The metamorphosis of supply chain management

The metamorphosis of supply chain management

Is your organisation’s supply chain a crawling caterpillar or has it morphed into a sprightly, soaring butterfly? MJ Schoemaker, president of SAPICS, The Professional Body for Supply Chain Management in Southern Africa, writes that supply chains have had to change dramatically in recent years.

This metamorphosis of supply chains has been accelerated by a variety of chaotic disruptions, ranging from the pandemic, wars, and climate catastrophes to the container shipping and energy crises. South African businesses have had to contend with riots and unrest, freight and port issues, the electricity crisis, and (most recently) water outages.

Supply chains and their management have been garnering more interest and attention than ever before. From a field that not many people understood or even knew much about, supply chain management became an important, in-demand profession when the Covid-19 crisis thrust it into the spotlight. More people started to understand that virtually everything we use from day to day reaches us through supply chains, and that they are about more than just moving goods from A to B. With subsequent disruptions, supply chain management has continued to make headlines, and it continues to evolve.

Going back to the start

The Independent newspaper in the UK is credited with using the term “supply chain” for the first time in 1905. From that era until the 1950s, global supply chains started to take shape. The 20th century witnessed a shift towards integrated supply chain systems, particularly during World War II, when military logistics demanded precise coordination. Global post-war trade expansion fuelled the need for efficient supply chain management, leading to the development of concepts like just-in-time (JIT) and total quality management (TQM) in the latter half of the century.

“Supply chain management” was coined in 1982 by British logistician Keith Oliver in an interview with British daily The Financial Times. “Supply chain management is the process of planning, implementing, and controlling the operations of the supply chain with the purpose to satisfy customer requirements as efficiently as possible,” said Oliver. “It spans all movement and storage of raw materials, work-in-process inventory, and finished goods from point-of-origin to point-of-consumption.”

While it is still a relatively young field compared to many other professions, supply chain management has come a long way in the last four decades. Volatility and disruption are now the norm in supply chains. According to a report by the World Economic Forum, many chief executives now identify supply chain turmoil as the greatest threat to their companies’ growth and their countries’ economies.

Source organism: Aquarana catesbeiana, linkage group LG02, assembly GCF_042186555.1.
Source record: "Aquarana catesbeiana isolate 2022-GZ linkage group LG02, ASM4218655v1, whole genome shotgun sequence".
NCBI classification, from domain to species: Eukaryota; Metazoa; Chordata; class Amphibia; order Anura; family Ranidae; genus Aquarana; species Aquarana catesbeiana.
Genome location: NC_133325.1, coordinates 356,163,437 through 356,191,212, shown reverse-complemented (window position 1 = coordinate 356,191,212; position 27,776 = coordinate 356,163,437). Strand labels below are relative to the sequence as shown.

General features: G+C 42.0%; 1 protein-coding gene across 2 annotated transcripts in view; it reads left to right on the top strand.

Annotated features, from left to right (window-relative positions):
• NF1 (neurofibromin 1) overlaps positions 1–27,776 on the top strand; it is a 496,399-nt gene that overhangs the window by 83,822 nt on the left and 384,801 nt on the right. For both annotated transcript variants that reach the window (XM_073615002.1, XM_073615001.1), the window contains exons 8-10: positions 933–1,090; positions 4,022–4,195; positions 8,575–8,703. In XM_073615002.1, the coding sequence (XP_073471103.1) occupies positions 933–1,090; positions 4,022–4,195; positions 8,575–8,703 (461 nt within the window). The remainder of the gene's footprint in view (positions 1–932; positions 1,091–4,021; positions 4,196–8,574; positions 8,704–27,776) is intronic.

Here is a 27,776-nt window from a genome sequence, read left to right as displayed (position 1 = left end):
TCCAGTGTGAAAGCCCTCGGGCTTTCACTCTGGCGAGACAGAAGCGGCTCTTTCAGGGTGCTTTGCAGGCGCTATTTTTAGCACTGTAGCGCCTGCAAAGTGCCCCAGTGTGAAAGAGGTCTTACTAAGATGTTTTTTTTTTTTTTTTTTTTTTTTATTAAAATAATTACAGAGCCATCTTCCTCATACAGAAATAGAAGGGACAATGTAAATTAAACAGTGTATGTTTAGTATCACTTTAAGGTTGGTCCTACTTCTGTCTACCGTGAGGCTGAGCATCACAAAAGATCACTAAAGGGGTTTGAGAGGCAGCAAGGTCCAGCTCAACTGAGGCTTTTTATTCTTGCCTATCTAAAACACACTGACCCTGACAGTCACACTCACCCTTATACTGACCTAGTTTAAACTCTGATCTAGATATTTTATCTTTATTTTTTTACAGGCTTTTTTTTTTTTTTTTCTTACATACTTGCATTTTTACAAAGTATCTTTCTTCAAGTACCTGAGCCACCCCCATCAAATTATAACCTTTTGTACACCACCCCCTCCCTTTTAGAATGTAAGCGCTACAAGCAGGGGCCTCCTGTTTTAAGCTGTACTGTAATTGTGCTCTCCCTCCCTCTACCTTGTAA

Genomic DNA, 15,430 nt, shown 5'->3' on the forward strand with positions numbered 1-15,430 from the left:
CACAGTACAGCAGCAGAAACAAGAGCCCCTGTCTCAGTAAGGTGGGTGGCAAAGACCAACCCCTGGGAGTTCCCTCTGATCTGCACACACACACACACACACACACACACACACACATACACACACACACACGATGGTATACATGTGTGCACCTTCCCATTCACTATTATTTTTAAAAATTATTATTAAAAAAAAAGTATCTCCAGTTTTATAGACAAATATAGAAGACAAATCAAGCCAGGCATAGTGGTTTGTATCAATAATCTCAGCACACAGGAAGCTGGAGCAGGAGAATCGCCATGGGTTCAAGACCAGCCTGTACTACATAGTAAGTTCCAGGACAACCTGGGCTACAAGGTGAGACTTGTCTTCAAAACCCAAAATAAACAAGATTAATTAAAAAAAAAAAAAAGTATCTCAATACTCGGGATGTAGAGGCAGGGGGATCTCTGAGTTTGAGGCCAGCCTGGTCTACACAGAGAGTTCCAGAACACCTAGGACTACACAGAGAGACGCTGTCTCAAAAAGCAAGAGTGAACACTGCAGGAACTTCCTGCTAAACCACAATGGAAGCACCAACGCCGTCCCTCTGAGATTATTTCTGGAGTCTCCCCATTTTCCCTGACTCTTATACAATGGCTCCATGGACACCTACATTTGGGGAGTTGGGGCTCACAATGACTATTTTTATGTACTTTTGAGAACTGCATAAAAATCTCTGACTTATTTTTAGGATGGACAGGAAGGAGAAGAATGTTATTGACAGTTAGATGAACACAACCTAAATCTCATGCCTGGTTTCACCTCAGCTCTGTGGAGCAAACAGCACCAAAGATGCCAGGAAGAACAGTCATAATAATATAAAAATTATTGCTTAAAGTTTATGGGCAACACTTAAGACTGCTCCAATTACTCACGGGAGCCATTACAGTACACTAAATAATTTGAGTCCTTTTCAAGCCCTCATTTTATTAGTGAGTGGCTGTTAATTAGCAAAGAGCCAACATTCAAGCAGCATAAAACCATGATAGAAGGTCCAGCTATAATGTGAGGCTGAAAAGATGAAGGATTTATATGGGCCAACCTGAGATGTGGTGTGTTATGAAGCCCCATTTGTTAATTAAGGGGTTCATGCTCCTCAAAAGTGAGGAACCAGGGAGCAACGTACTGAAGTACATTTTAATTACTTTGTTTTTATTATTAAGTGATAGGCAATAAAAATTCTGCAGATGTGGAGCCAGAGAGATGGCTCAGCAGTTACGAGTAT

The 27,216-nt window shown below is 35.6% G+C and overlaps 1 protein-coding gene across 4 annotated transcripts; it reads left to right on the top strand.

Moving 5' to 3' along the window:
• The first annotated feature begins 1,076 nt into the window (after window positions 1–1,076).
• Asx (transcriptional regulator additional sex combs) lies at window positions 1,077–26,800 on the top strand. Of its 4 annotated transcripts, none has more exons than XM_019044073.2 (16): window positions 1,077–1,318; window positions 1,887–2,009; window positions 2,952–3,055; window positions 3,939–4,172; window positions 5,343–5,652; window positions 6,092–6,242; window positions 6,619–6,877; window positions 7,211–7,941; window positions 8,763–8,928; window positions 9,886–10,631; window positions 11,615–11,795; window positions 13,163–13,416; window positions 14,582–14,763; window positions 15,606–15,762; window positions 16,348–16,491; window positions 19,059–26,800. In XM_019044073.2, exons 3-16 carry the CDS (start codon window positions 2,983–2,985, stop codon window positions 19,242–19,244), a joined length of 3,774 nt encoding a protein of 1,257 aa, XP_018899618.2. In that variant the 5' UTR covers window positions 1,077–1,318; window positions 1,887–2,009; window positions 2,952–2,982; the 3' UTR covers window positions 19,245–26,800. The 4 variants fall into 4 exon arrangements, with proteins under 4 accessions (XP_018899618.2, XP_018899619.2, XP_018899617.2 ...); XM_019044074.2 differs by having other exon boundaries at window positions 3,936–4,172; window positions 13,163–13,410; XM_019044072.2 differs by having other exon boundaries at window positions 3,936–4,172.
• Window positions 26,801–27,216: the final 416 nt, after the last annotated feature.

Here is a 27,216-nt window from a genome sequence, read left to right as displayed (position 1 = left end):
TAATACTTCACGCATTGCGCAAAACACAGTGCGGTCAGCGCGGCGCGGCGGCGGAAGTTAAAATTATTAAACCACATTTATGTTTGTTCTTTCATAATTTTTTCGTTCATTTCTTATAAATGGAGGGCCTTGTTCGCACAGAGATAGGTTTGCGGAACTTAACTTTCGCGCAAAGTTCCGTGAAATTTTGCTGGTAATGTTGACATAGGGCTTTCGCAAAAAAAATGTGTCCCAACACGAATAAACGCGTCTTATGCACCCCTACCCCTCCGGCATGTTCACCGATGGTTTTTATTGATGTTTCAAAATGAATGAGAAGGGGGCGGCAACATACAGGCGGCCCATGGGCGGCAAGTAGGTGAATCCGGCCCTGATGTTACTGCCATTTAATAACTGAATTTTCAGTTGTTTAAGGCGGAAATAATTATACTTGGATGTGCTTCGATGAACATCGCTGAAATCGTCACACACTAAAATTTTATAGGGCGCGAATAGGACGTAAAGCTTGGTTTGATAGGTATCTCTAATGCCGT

The rise of the machines

This turmoil has fuelled the rise of supply chain machines, but unlike those in the third Terminator movie, the technology in today’s supply chains plays a critical, often life-saving role. Artificial intelligence (AI), analytics, big data, machine learning, and intelligent robotics are all part of the arsenal used by supply chain managers to handle and even predict disruptions, ensuring the uninterrupted movement of goods, including essential medicines.

Technology is enhancing supply chain visibility and enabling synchronised planning and execution, data-driven decision-making, predictability, and supply chain agility. Supply chain design now encompasses smart logistics solutions based on the Internet of Things (IoT) and next-generation robotics; mobile and stationary robots are assisting workers with warehousing, transportation, and last-mile delivery tasks.

While some of today’s supply chain technology may sound like science fiction, some aspects of supply chain management are going back to basics – to a time when transport and infrastructure limitations meant that supply chains were typically local and restricted to regions. Many organisations are moving their manufacturing closer to home to protect against supply chain disruptions; supplier diversification, localisation, and nearshoring are some of the key lessons delivered by the pandemic and other disruptions.

Unlike the transformation of a caterpillar into a butterfly, supply chain metamorphosis never ends. Supply chain disruptions are expected to continue in 2024 and beyond, with war, weather, and inflation cited by many experts as some of the causes. Change is the only constant that supply chain managers should count on, and it is vital to stay connected, informed, and up to date – to share knowledge, network, and build new skills and expertise.

The annual SAPICS Conference, the leading event in Africa for supply chain professionals, is the ideal place to do this. In 2024, the 46th SAPICS Conference will be held under the theme of “Supply Chain Metamorphosis”. Hosted by SAPICS in association with the South African Association of Freight Forwarders (SAAFF) for the second consecutive year, it will explore the changes, challenges, best practices, and opportunities reshaping the world of supply chain management. All supply chain role players are urged to attend this important event, which takes place in Cape Town from 9 to 12 June. For more information, please call +27 (0) 10 013 3442 or email

Published by

Focus on Transport

FOCUS on Transport and Logistics is the oldest and most respected transport and logistics publication in southern Africa.
Prev Caring drivers are key to vehicle longevity
Next Fun and Games for 2024

Leave a comment

This site is protected by reCAPTCHA and the Google Privacy Policy and Terms of Service apply.